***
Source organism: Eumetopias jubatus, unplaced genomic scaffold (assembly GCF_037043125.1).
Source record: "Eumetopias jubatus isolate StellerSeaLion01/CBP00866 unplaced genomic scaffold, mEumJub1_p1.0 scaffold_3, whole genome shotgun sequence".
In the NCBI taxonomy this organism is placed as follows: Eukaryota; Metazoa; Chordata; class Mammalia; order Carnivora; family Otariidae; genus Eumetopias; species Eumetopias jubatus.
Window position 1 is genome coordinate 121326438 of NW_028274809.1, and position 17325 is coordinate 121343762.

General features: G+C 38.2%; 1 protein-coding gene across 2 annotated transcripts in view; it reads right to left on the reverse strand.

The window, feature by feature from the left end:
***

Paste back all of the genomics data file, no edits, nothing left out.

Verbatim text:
Source organism: Eumetopias jubatus, unplaced genomic scaffold (assembly GCF_037043125.1).
Source record: "Eumetopias jubatus isolate StellerSeaLion01/CBP00866 unplaced genomic scaffold, mEumJub1_p1.0 scaffold_3, whole genome shotgun sequence".
In the NCBI taxonomy this organism is placed as follows: Eukaryota; Metazoa; Chordata; class Mammalia; order Carnivora; family Otariidae; genus Eumetopias; species Eumetopias jubatus.
Window position 1 is genome coordinate 121326438 of NW_028274809.1, and position 17325 is coordinate 121343762.

General features: G+C 38.2%; 1 protein-coding gene across 2 annotated transcripts in view; it reads right to left on the reverse strand.

The window, feature by feature from the left end: